At this point, you might be asked to take a field sobriety test. Refuse this as well. You are not required to take it, and most DUI attorneys in New Jersey will tell you that they are designed for you to fail – especially since your results are determined by the subjective opinion of the officer administering it! The only thing you’re doing if you agree to take this test is giving the prosecution more evidence to use against you.
Thank you #7 i did not know all this, a very intelligent and factually helpful answer (I did use Reb Google to double check you:-)
#3 by refusing to stop and cooperate with the police, you give them just cause to suspect a violation. Then they can detain and test you etc.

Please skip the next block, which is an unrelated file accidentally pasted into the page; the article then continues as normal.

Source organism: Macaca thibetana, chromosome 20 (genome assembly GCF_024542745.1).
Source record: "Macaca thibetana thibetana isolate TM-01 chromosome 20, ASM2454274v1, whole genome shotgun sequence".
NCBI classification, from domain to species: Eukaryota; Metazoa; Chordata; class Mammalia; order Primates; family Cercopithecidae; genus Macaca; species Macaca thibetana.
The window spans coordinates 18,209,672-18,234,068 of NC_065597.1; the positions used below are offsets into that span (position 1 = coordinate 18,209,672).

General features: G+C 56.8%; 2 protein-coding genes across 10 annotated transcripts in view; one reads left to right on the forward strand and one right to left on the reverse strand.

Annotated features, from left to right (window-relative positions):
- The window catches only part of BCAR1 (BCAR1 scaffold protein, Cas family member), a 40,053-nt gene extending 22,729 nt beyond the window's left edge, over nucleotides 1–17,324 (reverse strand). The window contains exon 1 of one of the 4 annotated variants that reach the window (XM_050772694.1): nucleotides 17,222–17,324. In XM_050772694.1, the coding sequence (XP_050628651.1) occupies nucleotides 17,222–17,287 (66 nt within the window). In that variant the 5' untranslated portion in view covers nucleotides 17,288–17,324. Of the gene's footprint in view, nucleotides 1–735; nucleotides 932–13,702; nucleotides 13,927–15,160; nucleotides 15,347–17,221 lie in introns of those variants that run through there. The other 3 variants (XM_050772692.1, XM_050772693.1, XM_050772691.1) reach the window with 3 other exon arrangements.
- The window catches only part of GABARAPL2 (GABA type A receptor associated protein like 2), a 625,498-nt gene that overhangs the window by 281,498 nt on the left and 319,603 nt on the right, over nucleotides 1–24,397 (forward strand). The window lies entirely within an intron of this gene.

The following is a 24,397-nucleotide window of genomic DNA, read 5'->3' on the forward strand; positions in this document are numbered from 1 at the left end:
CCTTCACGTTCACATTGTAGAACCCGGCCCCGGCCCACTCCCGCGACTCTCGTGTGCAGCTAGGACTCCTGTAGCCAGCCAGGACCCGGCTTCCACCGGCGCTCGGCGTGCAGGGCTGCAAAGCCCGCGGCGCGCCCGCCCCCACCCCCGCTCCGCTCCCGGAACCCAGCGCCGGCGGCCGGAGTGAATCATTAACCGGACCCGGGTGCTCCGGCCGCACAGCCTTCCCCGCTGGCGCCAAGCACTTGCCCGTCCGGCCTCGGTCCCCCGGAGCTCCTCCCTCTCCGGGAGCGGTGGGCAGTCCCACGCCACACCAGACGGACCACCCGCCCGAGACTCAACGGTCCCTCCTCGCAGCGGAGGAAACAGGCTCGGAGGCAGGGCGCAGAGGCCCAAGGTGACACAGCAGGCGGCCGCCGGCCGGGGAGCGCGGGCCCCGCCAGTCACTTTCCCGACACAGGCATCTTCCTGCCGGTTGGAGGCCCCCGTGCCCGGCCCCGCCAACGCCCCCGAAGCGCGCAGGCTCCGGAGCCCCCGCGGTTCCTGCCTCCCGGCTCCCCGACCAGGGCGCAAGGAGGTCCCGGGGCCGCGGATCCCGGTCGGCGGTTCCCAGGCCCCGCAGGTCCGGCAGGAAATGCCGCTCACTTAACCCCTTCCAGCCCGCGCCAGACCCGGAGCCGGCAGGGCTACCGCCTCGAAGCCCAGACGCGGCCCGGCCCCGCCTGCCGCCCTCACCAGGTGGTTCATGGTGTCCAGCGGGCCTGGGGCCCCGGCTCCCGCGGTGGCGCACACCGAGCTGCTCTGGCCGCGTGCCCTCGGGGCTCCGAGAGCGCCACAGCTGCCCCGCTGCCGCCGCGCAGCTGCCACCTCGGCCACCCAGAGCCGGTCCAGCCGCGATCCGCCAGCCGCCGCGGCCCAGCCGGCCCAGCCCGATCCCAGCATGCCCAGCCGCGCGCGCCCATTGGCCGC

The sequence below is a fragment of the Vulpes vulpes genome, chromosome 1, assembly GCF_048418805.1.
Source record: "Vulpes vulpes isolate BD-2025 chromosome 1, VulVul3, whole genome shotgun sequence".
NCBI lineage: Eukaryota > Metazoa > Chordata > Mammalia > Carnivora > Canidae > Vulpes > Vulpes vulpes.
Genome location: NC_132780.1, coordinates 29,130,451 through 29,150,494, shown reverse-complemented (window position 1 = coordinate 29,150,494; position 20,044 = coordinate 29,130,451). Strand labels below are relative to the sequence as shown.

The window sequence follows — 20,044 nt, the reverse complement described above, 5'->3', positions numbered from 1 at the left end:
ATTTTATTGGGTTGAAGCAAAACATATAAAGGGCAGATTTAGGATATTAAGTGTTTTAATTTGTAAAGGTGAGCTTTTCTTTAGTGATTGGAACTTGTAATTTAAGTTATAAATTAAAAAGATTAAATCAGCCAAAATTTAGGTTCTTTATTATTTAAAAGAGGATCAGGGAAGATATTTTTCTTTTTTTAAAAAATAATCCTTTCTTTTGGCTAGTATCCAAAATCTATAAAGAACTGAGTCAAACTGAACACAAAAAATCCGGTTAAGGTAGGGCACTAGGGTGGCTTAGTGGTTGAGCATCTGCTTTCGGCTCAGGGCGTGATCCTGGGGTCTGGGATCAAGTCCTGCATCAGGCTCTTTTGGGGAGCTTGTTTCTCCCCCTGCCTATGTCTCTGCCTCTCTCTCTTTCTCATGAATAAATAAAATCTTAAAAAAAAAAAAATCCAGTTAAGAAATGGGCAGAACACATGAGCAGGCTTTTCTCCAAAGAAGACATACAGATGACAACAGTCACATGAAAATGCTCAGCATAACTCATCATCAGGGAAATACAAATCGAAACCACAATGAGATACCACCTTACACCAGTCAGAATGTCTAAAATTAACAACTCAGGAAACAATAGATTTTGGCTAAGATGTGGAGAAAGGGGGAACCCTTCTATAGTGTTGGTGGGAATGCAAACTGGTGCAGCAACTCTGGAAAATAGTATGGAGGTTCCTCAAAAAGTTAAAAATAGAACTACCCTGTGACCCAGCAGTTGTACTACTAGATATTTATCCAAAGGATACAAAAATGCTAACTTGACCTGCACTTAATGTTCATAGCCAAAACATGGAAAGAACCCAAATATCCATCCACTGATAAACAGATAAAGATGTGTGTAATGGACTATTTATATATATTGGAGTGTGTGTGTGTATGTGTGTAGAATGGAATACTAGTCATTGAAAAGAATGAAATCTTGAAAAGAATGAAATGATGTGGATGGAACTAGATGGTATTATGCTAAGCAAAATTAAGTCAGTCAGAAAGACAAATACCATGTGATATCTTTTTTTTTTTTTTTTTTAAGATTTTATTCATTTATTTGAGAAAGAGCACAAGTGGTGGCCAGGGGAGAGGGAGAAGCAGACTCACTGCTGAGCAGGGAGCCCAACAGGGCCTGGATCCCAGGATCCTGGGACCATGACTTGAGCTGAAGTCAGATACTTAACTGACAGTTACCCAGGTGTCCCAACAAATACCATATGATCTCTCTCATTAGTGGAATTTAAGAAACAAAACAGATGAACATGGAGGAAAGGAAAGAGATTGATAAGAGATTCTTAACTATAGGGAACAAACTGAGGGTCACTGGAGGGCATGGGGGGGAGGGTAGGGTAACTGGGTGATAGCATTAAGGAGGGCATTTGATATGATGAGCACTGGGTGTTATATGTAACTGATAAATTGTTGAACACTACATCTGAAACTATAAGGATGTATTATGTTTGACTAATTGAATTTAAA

Oh My God. Who is this always right and what law school did he fail out of. If anyone takes his advice you are going to go to jail. It is against the law to turn away from a check point if its posted that you are not allowed to. Once stopped at a check point it is as if the officer has pulled you over so it is against the law to refuse to answer any questions at this point, you will be arrested. If asked to take a sobriety test it is against the law to refuse a direct lawful order from a police officer, you will get arrested. If, on a traffic stop, which a check point is, if you ask for a lawyer you will be laughed at by both the officer and the lawyer you call. My advice. If your drunk don’t drive especially since by state law the public needs to be notified of check points, there locations and times prior to them being used. And I’d your not drunk, go through it,cause you have nothing to worry about…..don’t take that other guys advice unless you want to see what prison is like.